In the end, I would be less embarrassed at sharing my honest experience of the world than either propagating cultural myths about female sexuality or writing such bad sex scenes that everyone who reads it thinks “Well, no wonder she writes romance novels: the poor woman obviously doesn’t get what she needs at home.”
As an addendum: If you really want to know how bad bad sex in romance novels can get, I direct you to the Tumblr whose name says it all–Twatspert. Fair warning: There be dragons.
Or, The Mushy Middle
My second-favorite analogy for writing a piece of fiction is swimming across a wide river.
When you start, you’re enthusiastic about the challenge you’ve taken on, and from the bank of the river you can see how far you have to go, and you think, it’s not that far. By the time you get near the end, you’ve come too far to turn back, and your enthusiasm has returned because the end of the trial is in sight. But in the middle, when you can’t see the other side of the river anymore, when you’re still closer to the place you started than to the place you’re trying to go, moving forward is hard. Harder than it should be. Hard because you know there’s still so far to go, and you’re already tired. Hard because you’re not quite sure where you are anymore, so you don’t know if swimming forward will actually take you toward your destination. That feeling of being lost is frightening, and its accompanying sense of helplessness is paralyzing. The swimmer panics; the writer abandons the project.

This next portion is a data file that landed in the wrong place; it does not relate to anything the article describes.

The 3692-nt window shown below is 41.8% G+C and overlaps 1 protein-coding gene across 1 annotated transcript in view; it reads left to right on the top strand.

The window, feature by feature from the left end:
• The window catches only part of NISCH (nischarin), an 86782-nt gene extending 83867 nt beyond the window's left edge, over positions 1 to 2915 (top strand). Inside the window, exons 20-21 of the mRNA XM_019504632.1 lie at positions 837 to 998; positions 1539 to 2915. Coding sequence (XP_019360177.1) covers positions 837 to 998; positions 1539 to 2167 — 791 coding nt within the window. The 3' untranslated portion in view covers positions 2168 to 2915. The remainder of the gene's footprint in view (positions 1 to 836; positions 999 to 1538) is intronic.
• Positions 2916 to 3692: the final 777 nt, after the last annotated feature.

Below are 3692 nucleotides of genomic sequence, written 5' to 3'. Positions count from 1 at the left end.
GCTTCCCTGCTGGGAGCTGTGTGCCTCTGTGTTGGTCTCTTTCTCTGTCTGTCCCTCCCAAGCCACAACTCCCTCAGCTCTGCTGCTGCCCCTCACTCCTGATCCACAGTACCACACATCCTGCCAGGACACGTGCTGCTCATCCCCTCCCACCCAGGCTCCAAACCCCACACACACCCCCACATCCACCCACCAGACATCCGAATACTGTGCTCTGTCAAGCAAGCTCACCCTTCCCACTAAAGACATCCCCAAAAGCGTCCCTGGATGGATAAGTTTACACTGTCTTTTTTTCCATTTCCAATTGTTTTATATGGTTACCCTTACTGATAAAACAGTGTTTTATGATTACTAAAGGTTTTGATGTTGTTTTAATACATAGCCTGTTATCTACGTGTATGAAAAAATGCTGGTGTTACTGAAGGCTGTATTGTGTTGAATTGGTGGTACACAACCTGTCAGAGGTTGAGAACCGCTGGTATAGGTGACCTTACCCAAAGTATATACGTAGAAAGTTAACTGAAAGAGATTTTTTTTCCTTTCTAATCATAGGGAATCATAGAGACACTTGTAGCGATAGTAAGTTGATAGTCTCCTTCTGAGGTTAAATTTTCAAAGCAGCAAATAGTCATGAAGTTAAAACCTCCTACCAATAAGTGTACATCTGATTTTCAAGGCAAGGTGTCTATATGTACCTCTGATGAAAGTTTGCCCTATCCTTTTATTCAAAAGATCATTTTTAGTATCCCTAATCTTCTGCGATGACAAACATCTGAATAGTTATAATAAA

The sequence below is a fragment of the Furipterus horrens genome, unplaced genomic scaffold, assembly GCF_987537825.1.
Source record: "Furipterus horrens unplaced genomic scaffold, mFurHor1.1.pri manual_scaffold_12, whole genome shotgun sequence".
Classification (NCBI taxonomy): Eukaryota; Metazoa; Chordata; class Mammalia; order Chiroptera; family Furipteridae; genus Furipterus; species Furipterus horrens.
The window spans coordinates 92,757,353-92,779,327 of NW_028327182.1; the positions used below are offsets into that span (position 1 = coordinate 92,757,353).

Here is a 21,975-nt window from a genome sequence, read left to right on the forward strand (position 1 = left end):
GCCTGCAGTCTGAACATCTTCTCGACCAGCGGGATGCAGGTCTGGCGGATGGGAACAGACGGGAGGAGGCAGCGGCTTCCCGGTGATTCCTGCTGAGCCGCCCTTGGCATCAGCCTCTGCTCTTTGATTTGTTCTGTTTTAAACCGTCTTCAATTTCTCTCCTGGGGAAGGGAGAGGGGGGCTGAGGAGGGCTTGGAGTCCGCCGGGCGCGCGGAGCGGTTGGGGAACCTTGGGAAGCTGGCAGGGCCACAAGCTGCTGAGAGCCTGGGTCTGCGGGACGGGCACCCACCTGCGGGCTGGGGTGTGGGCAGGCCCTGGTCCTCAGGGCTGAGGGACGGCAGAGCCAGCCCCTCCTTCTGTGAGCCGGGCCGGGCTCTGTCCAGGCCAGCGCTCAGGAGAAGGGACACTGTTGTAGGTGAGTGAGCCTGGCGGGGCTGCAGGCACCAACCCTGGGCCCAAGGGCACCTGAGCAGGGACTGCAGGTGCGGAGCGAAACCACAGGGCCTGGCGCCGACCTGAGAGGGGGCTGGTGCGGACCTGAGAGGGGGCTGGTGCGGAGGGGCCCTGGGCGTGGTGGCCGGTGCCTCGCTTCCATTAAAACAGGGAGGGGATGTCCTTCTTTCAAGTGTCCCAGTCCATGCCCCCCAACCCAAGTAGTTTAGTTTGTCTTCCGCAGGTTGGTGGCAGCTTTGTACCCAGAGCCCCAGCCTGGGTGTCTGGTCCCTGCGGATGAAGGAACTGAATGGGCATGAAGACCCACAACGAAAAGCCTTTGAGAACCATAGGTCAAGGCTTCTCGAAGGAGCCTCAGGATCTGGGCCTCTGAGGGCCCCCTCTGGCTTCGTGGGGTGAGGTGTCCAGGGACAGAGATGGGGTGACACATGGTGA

My favorite analogy? “The best way out of hell is through the other side.”
I am nearing the end of my first novel. In 10 years of writing, I have started more novels than I can remember and finished none of them. I would get about 20-30,000 words in and hit this wall I simply could not get past. I would second-guess the beginning and start from scratch and then finally give up on the project and move on…only to do the same thing again. And again.
About a year and a half ago, to figure out what was misfiring in my writing process, I tried writing in microcosm—novelettes and novellas. In my practice shorts, I hit the same pattern, except I could force myself through the middle because I only needed a few thousand words to finish the story.